A third and even bigger problem is that most of the Seattle projects weren’t really built to provide affordable housing; instead, they were built to provide customers to the region’s light‐rail system. LIHTCs can pay for no more than 70 percent of the cost of housing projects; to be eligible for state and city housing funds covering the remaining 30 percent, Seattle projects have to meet a number of specific requirements including “compact development,” “access to public transportation,” and “walkable neighborhoods.” As a result, all but two of the 30 projects whose applications I examined were mid‐rises (4- to 6‐story) or high‐rises (7‐plus stories). Such projects are much more expensive to build due to the need for more structural steel and concrete, not to mention all of the common areas they require that aren’t needed for single‐family homes.
“Government will malperform if an activity is under pressure to satisfy different constituencies with different values and different demands,’’ wrote Peter Drucker in his 1989 book, The New Realities. ‘‘Performance requires concentration on one goal.” Agencies administering affordable housing funds have lost sight of their goal and so the money they spend doesn’t help as many people as it could.
Not that the 6,700 units of housing in Seattle’s 89 projects help that many low‐income people. Many of those units are available to any household that earns less than the Seattle-areas’s median income, which was $93,000 in 2019, and only a few are affordable to those who truly have low incomes. Despite the fact that the non‐profits that built the projects spent none of their own money on the capital costs, the rents they charge for most of the apartments are higher than truly low‐income people can afford to pay.
According to the Census Bureau, the poverty line for a Seattle family of four is under $33,000 a year. Under requirements that households spend no more than 30 percent of their incomes on housing, a family earning $33,000 a year can afford to spend $825 a month on rent and utilities. Yet only ten of the 110 units of the Capitol Hill TOD, a project now being built with low‐income housing tax credits, will be priced this low. The average unit in the complex will require an income of $40,000 a year, and the most expensive $56,000. This means that most of the 110 units are really middle‐income housing.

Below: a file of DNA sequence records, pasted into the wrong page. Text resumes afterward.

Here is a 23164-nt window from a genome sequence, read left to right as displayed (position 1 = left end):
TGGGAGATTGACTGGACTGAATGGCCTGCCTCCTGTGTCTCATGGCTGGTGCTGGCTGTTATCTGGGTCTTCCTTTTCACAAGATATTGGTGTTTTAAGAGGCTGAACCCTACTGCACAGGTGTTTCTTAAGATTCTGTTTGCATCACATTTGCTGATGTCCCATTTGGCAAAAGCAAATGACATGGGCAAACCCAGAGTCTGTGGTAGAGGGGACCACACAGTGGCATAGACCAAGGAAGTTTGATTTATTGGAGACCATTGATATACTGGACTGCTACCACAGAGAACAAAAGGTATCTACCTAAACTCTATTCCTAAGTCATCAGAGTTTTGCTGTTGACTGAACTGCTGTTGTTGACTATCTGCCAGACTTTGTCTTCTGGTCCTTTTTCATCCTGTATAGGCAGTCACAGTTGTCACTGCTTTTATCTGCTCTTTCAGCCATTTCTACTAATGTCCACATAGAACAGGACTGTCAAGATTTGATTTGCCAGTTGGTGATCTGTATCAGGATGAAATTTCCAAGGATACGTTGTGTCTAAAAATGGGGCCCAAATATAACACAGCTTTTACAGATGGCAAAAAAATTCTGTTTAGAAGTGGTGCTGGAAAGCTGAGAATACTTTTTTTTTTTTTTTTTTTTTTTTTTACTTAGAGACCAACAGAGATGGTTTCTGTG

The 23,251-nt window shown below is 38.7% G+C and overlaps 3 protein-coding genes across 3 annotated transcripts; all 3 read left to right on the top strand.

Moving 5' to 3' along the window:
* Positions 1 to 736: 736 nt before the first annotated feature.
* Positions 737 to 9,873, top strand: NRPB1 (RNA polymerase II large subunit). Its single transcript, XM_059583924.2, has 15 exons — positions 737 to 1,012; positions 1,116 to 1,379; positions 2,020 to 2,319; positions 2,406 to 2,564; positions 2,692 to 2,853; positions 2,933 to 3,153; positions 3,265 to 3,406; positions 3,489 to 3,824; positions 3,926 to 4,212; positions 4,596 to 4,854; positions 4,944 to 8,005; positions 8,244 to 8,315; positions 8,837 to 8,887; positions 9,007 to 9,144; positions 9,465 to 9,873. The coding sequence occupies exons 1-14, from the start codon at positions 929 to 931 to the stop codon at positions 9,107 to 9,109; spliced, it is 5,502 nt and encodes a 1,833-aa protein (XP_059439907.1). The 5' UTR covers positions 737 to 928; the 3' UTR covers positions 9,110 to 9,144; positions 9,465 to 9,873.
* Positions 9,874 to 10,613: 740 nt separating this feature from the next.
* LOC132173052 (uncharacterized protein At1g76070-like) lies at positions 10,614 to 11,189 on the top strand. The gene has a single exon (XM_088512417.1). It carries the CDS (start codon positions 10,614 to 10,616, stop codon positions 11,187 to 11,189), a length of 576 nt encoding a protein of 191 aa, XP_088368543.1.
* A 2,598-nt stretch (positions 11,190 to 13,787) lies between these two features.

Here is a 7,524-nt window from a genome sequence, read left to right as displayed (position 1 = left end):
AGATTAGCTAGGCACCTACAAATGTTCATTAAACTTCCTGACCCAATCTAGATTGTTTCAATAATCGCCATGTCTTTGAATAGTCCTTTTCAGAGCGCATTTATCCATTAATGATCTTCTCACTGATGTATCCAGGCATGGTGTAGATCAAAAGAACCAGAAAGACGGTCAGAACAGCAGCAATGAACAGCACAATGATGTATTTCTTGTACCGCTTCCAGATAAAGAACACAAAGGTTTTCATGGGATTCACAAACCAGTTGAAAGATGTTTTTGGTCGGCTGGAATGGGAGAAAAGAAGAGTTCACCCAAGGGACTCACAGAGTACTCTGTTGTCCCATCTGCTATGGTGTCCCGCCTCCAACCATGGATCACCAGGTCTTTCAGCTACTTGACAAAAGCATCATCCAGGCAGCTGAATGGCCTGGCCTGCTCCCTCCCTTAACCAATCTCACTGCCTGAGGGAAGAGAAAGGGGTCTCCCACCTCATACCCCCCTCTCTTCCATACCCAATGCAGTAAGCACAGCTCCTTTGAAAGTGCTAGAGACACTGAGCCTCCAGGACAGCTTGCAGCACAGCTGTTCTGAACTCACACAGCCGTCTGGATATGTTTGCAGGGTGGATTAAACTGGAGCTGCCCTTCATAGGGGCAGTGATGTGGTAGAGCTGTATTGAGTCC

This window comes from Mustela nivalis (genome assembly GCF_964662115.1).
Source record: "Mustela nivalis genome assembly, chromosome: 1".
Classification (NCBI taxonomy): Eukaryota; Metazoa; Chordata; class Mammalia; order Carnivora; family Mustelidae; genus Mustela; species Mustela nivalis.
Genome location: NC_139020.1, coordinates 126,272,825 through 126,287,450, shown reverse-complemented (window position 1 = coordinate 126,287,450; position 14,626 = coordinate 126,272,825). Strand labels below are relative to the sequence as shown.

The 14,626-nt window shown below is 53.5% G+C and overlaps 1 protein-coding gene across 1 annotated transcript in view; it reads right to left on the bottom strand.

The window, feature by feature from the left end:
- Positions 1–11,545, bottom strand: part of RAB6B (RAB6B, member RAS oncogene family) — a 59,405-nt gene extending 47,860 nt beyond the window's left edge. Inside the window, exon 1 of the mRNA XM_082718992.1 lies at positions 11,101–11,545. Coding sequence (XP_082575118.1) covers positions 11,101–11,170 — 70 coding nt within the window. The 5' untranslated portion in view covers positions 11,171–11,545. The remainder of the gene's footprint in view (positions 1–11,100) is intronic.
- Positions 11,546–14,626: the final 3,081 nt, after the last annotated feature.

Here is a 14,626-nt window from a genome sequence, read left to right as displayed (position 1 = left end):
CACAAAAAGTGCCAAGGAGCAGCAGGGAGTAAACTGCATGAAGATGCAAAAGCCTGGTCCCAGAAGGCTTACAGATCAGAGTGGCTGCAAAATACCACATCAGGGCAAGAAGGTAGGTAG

This isn’t just a Seattle problem: such high‐cost housing is being built using affordable housing subsidies in many states. As the Los Angeles Tenants Union observes, “U.S. housing policy has become a market‐driven, mixed‐income program of ‘Affordable Housing’ for carefully selected, mostly middle‐income tenants, largely excluding the very poor.”
The public tends to view non‐profit organizations as more altruistic than private developers, but this reveals that non‐profits are just as money‐grubbing as anyone else. If they were really concerned about helping low‐income people, they would be lobbying to abolish the urban‐growth boundaries that have made land expensive in West Coast urban areas such as Seattle, Portland, San Francisco, San Jose, and Los Angeles. But such land‐use regulations actually work in their favor since they increase the number of people who need “affordable housing,” so the non‐profits make no complaint about the boundaries.
Without the boundaries, most low‐income housing would not be needed. In Buckeye, Arizona, which may be the most developer‐friendly city in the country, builders are selling new 2,094-square-foot homes for $264,990, or $126.55 per square foot. That includes the land, permits, hookups, architecture fees, and everything else that costs $532 per square foot in Seattle affordable housing projects.
It is clear that the low‐income housing tax credit program is not accomplishing its goals and should be abolished. For more information, download my complete report on this program.
This article first appeared on the Cato Institute blog.